New housing complex brings opportunity, apprehensions
While the University of Houston has plenty of dormitories available and renovations are planned to improve living facilities, privately-owned off-campus student housing complexes hope to provide another option for students looking for the independence of living away from campus without sacrificing convenience.
One such facility is The Icon housing and retail development owned by New Quest Properties, which is set to be built on the corner of Scott and Elgin.
“It will be the premier product,” said Steve Helm, one of the project developers for Tier One Commercial Real Estate, the property developer of the building.
According to the Virtual Builders Exchange, the developers said “the project is ideally located for students, such as upper classmen or graduate students who want to live near, but not on, campus.”
Helm said that when compared to other similar facilities like The Vue on MacGregor and the yet-to-be-built Gateway on Cullen, The Icon separates itself by offering around 400 beds upon completion with 7,800 square feet of retail space.
Helm said the complex will be strictly for student residents, so the retailers will be selected based on solely their needs. Helm said the types of businesses expected to populate the complex were mainly food service.
“Since the housing is in the community, I think the retail portion should cater to both the residents (inside Third Ward and in the apartment),” said Trinell Davis, the volunteer coordinator at Change Happens, a non-profit operating in the Third Ward.
While the property is turning out to be a viable housing option for current and future university students — it is set to open in time for the fall 2017 semester — its presence could pose issues for Third Ward residents.
“Typically, when these kind of projects go up, the values of the properties around it typically go up,” said Elwyn Lee, Vice President of Community Relations at UH. “Then they raise your taxes, and if they raise the taxes, they have to raise the rents.”
Davis has witnessed the effects of raised property taxes due to the number of townhomes and apartment complexes being constructed in Third Ward as lower income residents have been pushed from their homes.
“Fixing up poor neighborhoods is good, but it usually means that poor residents can’t afford to live there anymore and have to move,” Davis said.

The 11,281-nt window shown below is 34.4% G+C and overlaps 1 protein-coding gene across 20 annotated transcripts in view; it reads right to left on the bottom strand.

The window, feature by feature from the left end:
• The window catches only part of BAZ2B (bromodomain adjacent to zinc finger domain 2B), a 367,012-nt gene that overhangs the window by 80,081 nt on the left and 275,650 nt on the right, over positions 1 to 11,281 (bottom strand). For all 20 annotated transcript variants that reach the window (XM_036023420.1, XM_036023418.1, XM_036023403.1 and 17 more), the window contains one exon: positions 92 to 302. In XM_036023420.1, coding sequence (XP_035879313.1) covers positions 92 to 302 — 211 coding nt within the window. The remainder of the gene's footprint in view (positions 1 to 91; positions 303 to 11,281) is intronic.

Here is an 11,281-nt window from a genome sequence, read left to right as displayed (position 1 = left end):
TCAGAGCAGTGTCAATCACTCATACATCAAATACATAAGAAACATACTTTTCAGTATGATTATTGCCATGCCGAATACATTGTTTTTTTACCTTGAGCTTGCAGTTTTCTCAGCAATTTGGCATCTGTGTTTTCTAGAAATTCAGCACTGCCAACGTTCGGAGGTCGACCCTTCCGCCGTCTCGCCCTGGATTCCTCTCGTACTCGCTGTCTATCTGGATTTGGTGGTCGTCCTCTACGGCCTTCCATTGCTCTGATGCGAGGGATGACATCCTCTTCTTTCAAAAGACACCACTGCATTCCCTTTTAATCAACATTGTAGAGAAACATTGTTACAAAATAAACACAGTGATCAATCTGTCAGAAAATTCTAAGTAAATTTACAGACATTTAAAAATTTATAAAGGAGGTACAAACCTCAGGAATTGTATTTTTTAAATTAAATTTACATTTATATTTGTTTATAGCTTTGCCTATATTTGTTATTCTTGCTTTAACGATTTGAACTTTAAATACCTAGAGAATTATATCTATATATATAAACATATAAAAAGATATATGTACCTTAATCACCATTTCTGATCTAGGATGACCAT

Helm noted that while the retail center that previously resided on the corner of Scott and Elgin as well as nine houses have been purchased to make space for construction, he does not believe residents will be displaced.
“There’s plenty of other housing opportunities in the area,” Helm said.
In an interview with Houston Public Media, however, resident DaMarcus Goods learned he would need to leave the home he lives in with his mother in order to make way for parking for The Icon facility, which will be a part of a later phase of construction.
“That’s probably the only word I can think of — shocked,” Goods said in the interview with HPM. “A little bit upset.”
Information and logistics technology freshman Zach Quarles also had apprehensions when he first heard about The Icon.
“That doesn’t sound too safe,” Quarles said of the location along Scott Street. “It’s a small community; we’ll see what happens.”
Davis recognizes the drawbacks of these type of developments in impoverished communities similar to the Third Ward, but sees the possibilities new college residents could bring.
“I feel that the student housing facility can benefit the community because it will add young college students to the area who will spend money in that community,” Davis said. “This will support the small businesses in the area as well as boost the economics of the area.”
University officials are on board with the project and believe it will bring much needed development to the area. However, if history repeats itself, the developments could come at a cost for Third Ward natives.
“Some of the economic changes are favorable because many of the changes create positive economic growth,” Davis said. “It does make the neighborhood nicer, and many times the crime decreases, but it doesn’t get rid of poverty; it just displaces it.”